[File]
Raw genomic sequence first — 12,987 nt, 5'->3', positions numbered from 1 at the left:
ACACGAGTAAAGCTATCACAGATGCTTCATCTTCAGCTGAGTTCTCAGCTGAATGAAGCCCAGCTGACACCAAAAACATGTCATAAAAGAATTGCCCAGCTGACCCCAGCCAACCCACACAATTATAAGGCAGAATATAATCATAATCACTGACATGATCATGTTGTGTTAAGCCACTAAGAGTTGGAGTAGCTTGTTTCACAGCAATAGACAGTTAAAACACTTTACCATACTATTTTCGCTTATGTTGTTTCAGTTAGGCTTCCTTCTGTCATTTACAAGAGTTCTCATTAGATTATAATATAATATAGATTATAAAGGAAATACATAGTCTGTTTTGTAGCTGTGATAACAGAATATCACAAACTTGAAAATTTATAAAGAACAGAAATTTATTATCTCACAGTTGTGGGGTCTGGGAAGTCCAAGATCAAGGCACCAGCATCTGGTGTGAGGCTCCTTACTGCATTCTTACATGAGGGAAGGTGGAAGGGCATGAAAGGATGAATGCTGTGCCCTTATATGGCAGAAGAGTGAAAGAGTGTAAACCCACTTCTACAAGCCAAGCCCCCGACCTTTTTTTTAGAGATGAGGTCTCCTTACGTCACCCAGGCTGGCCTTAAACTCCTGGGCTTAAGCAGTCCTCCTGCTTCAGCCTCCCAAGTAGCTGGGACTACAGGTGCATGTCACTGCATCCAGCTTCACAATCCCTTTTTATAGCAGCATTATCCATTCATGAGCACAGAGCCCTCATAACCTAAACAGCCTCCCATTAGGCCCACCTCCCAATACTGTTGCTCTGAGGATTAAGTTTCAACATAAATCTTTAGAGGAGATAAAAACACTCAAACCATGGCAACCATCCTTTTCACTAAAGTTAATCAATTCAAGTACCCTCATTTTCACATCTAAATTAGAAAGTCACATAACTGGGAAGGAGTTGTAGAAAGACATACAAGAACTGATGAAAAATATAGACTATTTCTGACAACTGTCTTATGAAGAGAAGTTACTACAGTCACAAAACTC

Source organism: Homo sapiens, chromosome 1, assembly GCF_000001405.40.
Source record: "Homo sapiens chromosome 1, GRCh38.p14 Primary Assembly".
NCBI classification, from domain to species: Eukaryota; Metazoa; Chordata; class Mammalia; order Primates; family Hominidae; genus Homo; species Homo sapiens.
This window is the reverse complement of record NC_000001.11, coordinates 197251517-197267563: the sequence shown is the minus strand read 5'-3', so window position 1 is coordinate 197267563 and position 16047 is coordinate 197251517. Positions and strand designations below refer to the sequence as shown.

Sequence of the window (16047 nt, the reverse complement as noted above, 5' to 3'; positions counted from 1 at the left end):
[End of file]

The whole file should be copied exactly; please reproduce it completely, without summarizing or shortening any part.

Raw genomic sequence first — 12,987 nt, 5'->3', positions numbered from 1 at the left:
ACACGAGTAAAGCTATCACAGATGCTTCATCTTCAGCTGAGTTCTCAGCTGAATGAAGCCCAGCTGACACCAAAAACATGTCATAAAAGAATTGCCCAGCTGACCCCAGCCAACCCACACAATTATAAGGCAGAATATAATCATAATCACTGACATGATCATGTTGTGTTAAGCCACTAAGAGTTGGAGTAGCTTGTTTCACAGCAATAGACAGTTAAAACACTTTACCATACTATTTTCGCTTATGTTGTTTCAGTTAGGCTTCCTTCTGTCATTTACAAGAGTTCTCATTAGATTATAATATAATATAGATTATAAAGGAAATACATAGTCTGTTTTGTAGCTGTGATAACAGAATATCACAAACTTGAAAATTTATAAAGAACAGAAATTTATTATCTCACAGTTGTGGGGTCTGGGAAGTCCAAGATCAAGGCACCAGCATCTGGTGTGAGGCTCCTTACTGCATTCTTACATGAGGGAAGGTGGAAGGGCATGAAAGGATGAATGCTGTGCCCTTATATGGCAGAAGAGTGAAAGAGTGTAAACCCACTTCTACAAGCCAAGCCCCCGACCTTTTTTTTAGAGATGAGGTCTCCTTACGTCACCCAGGCTGGCCTTAAACTCCTGGGCTTAAGCAGTCCTCCTGCTTCAGCCTCCCAAGTAGCTGGGACTACAGGTGCATGTCACTGCATCCAGCTTCACAATCCCTTTTTATAGCAGCATTATCCATTCATGAGCACAGAGCCCTCATAACCTAAACAGCCTCCCATTAGGCCCACCTCCCAATACTGTTGCTCTGAGGATTAAGTTTCAACATAAATCTTTAGAGGAGATAAAAACACTCAAACCATGGCAACCATCCTTTTCACTAAAGTTAATCAATTCAAGTACCCTCATTTTCACATCTAAATTAGAAAGTCACATAACTGGGAAGGAGTTGTAGAAAGACATACAAGAACTGATGAAAAATATAGACTATTTCTGACAACTGTCTTATGAAGAGAAGTTACTACAGTCACAAAACTC

Source organism: Homo sapiens, chromosome 1, assembly GCF_000001405.40.
Source record: "Homo sapiens chromosome 1, GRCh38.p14 Primary Assembly".
NCBI classification, from domain to species: Eukaryota; Metazoa; Chordata; class Mammalia; order Primates; family Hominidae; genus Homo; species Homo sapiens.
This window is the reverse complement of record NC_000001.11, coordinates 197251517-197267563: the sequence shown is the minus strand read 5'-3', so window position 1 is coordinate 197267563 and position 16047 is coordinate 197251517. Positions and strand designations below refer to the sequence as shown.

Sequence of the window (16047 nt, the reverse complement as noted above, 5' to 3'; positions counted from 1 at the left end):